- By Jane Yolen

The Pictish Child

  • Title: The Pictish Child
  • Author: Jane Yolen
  • ISBN: 9780152163594
  • Page: 195
  • Format: Paperback
  • The Pictish Child Welcome to Scotland where magic runs through the land like the stripes in the colorful Scottish tartans Everyone and everything here it seems has some wizardry old folks at rest homes dusty old ca

    Welcome to Scotland, where magic runs through the land like the stripes in the colorful Scottish tartans Everyone and everything here, it seems, has some wizardry old folks at rest homes, dusty old card games, even cowardly dogs The only ones without magic are American twins Jennifer and Peter, and they re the ones who need it most.

    1 thought on “The Pictish Child

    1. When Jennifer, her twin brother Peter, and their family go to Scotland to visit their grandparents they know they’re in for sightseeing and adventure, but magic? They never would have guessed at that. Magic, it seems, is wrapped up in the very fabric of the Scottish town they visit, and Jennifer has a way of bringing it out. In each book Jennifer and Peter encounter a different type of magic: an evil wizard who’s been bound within a map, an ancient child wrapped up in the history of an ancie [...]

    2. Jennifer, her twin brother Peter, and younger sister Molly are visiting their grandparents in Scotland. They have found that Scotland is very unlike their home in America in more ways than one- especially when it comes to magic. When this story opens, Gran takes the children to visit her friends in a rest home ona rainty, dreary day. One of Gran's friend gives Molly a talisman that is unlike anything that the children have ever seen. Then strange things start to happen- a dark mist that seems to [...]

    3. This is the second book in the Tartan Magic series. 13 year old twins and their 4 year old sister are visiting their grandparents in Scotland where they've discovered they have magical roots. Together with their grandmother, a talking dog and a talking horse, they must learn who this strange girl is who has come from the past. The character and plot development is minimal, but it's enjoyable nevertheless. Younger readers will get a taste of fantasy reading while also learning a little about Celt [...]

    4. Just days after their run-in with Wizard Michael Scott, Gran takes the Dyer children to the Eventide Home to visit her friends. The three women are fellow “cummers” or white witches. Jennifer senses magic in the air as she feels icy fear “like a cold hand on her back.” At the end of the visit, Mrs. MacGregor gives Molly a talisman found in the graveyard. Maggie MacAlpin tries in vain to get the painted stone from Molly, but Maggie mysteriously falls asleep as she reaches for it. On the w [...]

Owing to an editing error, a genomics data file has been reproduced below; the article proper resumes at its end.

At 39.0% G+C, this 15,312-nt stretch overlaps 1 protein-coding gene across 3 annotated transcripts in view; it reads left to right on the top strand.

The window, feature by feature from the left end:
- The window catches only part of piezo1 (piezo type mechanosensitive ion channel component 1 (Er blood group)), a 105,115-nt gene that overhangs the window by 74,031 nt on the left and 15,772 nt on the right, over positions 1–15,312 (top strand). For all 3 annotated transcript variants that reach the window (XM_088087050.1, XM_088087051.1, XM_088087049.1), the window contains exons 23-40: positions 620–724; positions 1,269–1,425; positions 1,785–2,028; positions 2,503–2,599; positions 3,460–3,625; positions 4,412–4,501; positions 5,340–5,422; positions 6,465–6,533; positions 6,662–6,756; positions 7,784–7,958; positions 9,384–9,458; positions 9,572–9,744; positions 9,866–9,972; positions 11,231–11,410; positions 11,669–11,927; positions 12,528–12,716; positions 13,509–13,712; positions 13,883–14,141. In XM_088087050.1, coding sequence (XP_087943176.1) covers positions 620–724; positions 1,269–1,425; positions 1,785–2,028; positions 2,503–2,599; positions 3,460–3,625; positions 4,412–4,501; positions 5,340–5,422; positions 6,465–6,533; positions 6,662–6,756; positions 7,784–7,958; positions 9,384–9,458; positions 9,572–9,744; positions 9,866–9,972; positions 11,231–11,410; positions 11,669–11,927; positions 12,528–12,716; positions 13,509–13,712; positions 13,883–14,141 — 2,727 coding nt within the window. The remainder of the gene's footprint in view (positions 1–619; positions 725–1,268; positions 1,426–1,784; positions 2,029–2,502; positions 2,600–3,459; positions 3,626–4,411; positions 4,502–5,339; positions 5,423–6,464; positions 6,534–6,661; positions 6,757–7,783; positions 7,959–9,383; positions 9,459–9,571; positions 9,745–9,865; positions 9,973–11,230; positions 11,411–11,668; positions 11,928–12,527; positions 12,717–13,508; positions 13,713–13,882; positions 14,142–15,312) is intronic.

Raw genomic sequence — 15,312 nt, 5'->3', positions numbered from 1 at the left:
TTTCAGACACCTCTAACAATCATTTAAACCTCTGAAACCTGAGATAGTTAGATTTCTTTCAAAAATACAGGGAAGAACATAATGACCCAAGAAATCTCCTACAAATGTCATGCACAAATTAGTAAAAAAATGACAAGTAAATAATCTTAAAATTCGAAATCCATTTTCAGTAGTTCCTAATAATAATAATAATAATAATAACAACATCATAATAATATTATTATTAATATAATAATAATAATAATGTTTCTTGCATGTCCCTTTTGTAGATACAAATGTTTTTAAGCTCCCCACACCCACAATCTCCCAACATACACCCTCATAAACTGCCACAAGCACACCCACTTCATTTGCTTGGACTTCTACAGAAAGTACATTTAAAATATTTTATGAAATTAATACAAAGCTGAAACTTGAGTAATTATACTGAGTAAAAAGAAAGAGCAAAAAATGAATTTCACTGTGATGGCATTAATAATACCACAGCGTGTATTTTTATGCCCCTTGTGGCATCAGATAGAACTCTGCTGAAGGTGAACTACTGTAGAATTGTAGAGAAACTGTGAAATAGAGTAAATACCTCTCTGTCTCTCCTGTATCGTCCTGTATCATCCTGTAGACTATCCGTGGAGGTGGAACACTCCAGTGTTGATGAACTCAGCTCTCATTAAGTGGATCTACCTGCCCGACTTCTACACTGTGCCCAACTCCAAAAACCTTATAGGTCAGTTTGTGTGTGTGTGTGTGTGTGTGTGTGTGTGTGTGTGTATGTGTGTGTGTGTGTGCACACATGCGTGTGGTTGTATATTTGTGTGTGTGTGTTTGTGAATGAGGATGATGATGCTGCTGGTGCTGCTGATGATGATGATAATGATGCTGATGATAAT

5. The Pictish Child is book two in Yolen's Tartan Magic series and continues the adventures of the twins Jennifer and Peter and their little sister Molly on their vacation at Gran and Da's house in Scotland. Like the first book in the series it is a slim little novel with a fast pace and a suspenseful storyline. I was pleased to see that the dog and the horse from The Wizard's Map are in this book as well. The horse receives a new name ("Devil" being entirely unsuitable for someone working for the [...]

    6. I picked this up on one of my random jaunts through the library stacks. I don't know a lot about Picts, but I've always been intrigued by their culture. I didn't know this was #2 in a trilogy, otherwise I probably wouldn't have picked this up. The Pict child (she's not Pictish -- she's a Pict!) comes out of a magical mist that has been called from the depths of time using a magical stone. The reader never gets to hear what she has to say, except via a magical talking horse who is somehow in our [...]

    7. I didn't enjoy this one quite as much as the first in the series. As with the first, The Wizard's Map, this is a quick read. I think I would have preferred a lot more depth to this story, though. I could never really see the Pict girl as a real character. And I was a bit disappointed with the villain. I still want to read the third in this series, The Bagpiper's Ghost, though.

    8. This is #2 of a trilogy of middle grade novels about 13-year-old twins and their 4-year-old sister visiting Scotland. Gran, who has magic, introduces them to friends, who are also witches, and there's a smart-alec talking dog and a talking horse, an evil, misty "dark," a power-hungry villain and magic that manifests itself in interesting ways. Some good Scottish history. A glossary to explain the Scottish words sprinkled throughout. A short, quick read.

    9. This wasn't as good as the first book "The Wizard's Map." It had less action than the first, but still had some action. It was still pretty good, too! My favorite scene was when the dark mist came around and chased Jennifer, Peter, Molly, Gran, and Ninia (the Pictish Child) out of the cemetery. I thought that when Peter drove the car, it was funny! He kept swerving and swinging because it was an older car, and he didn't have his driver's license yet!

    10. Well written. Past and present interchange. I'm somewhat uncomfortable with the sweet little old witches in a modern world context that might encourage messing around with 'white magic.'

    11. Better than the first one. American magic apparently means you can shoot lightning at people with a power cord. How cool is that?

    12. A young traveler in time visits Jennifer and Peter, escaping imminent death in her own time, but opening the door to danger for Jennifer and Peter and their little sister Molly.

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